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September 4, 2009 at 3:21 PMComments: 0 Faves: 0

Can Tomatoes Reverse Heart Disease?

By Katie from SLN More Blogs by This Author

Heart disease is possibly the single most frightening health problem facing people in the United States today. Increasingly sedentary lifestyles and poor diets are contributing to a soaring nationwide level of heart trouble. The issue is compounded by the fact that the effectiveness of traditional drugs is questionable, and the side effects of the medications are unpleasant at best. Wouldn't it be great if there were a natural solution that went beyond just slowing the progress of heart disease? Something that might actually treat the problem without causing a multitude of nasty side effects?

A Lycopene Pill

According to Cambridge University researchers, a pill made from tomatoes might offer more in the battle against heart disease than conventional drugs currently on the market. The team conducted preliminary trials that suggest that heart disease and high cholesterol are more vulnerable to the fruit than the medications. In an eight-week study of 150 people, a pill form of beneficial tomato nutrients lessened the oxidization of dangerous fats in participants' blood to practically nothing. This is a significant improvement on the capabilities of traditional medication.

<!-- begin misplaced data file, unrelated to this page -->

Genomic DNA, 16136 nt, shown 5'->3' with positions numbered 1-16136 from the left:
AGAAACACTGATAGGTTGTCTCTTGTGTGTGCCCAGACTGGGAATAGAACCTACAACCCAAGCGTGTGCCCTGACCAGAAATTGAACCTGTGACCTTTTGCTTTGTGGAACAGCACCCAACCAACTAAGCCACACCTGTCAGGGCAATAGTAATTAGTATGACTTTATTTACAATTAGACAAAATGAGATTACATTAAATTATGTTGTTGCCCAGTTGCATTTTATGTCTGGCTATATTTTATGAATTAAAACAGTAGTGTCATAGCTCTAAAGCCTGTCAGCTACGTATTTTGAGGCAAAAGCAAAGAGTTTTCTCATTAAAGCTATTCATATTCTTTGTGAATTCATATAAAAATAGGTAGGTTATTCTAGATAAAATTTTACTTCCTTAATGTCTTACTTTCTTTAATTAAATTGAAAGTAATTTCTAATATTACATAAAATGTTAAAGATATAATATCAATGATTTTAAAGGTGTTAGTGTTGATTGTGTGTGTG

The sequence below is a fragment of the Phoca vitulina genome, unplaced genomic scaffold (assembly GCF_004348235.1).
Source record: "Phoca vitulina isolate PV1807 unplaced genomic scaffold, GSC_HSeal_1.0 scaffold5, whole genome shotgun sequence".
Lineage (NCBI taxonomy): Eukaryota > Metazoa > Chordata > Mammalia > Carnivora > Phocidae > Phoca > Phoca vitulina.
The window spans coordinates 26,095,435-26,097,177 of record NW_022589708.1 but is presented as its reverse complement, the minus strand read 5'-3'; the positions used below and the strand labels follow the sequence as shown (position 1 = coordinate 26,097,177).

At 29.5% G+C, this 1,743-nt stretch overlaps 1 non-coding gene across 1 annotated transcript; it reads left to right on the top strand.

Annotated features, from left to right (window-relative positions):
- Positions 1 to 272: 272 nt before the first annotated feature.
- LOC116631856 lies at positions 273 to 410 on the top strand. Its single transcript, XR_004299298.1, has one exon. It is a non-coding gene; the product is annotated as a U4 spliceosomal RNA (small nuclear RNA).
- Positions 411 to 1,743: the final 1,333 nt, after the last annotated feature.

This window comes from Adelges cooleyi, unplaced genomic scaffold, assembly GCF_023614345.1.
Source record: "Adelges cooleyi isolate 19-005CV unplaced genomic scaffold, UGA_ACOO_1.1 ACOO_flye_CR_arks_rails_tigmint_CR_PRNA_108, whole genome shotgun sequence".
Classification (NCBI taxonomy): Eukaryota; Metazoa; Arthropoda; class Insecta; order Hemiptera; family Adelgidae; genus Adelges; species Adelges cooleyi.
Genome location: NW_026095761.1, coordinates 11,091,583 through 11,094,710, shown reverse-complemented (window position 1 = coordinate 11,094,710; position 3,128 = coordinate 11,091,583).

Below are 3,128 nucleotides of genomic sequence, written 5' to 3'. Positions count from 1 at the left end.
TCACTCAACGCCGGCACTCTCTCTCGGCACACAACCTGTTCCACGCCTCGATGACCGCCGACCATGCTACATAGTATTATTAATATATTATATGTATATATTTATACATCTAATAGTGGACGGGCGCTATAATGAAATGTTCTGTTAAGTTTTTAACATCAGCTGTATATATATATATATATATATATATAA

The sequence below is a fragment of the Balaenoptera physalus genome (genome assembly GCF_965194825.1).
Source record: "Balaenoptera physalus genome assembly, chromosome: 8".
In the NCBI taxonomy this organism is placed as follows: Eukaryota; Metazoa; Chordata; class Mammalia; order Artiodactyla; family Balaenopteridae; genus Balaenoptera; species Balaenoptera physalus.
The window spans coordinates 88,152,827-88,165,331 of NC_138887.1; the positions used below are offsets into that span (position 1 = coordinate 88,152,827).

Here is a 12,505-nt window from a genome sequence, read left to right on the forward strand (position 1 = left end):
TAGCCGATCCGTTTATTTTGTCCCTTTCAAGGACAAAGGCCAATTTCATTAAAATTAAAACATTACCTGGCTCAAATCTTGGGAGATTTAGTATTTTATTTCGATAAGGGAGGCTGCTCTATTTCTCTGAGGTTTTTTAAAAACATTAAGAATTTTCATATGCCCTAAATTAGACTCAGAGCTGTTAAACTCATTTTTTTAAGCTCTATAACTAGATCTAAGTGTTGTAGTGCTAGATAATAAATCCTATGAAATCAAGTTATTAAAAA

Tomatoes contain a phytonutrient called lycopene. Lycopene is found in fruits that have deep pink and red coloring, and is actually what gives them their reddish hues. Tomatoes are among the best fruit sources for the phytonutrient. The catch is that lycopene is difficult for the human body to absorb.

Fortunately, scientists have been able to refine the substance so that it is more accessible. The pill was officially launched at a gathering of the British Cardiovascular Society, but it will be a while before the tomato pill has gone through enough testing to be declared clinically proven. Still, the research already done in this area further supports the longtime suggestion of doctors and other health professionals that the diet observed in Mediterranean countries works wonders for cardiovascular health.

Tomatoes in a Mediterranean Diet

A Mediterranean diet heavily consists of fresh fruits and vegetables, including tomatoes, modest amounts of red wine, limited amounts of meat, plenty of beans and legumes, and healthy fats from olive oil.

Here's an easy and quick recipe for a healthy Mediterranean-style dish:

  • 1 12-ounce can (or two 6-ounce cans) chunk light tuna, drained and flaked
  • 1 cup chopped canned artichoke hearts
  • 1 whole tomato, diced
  • 1/2 cup chopped olives
  • 1/3 cup reduced-fat mayonnaise
  • 2 teaspoons lemon juice
  • 1 1/2 teaspoons chopped fresh oregano or 1/2 teaspoon dried

Combine all of the ingredients in a bowl, mix, and serve.

Enjoy, and be healthy!

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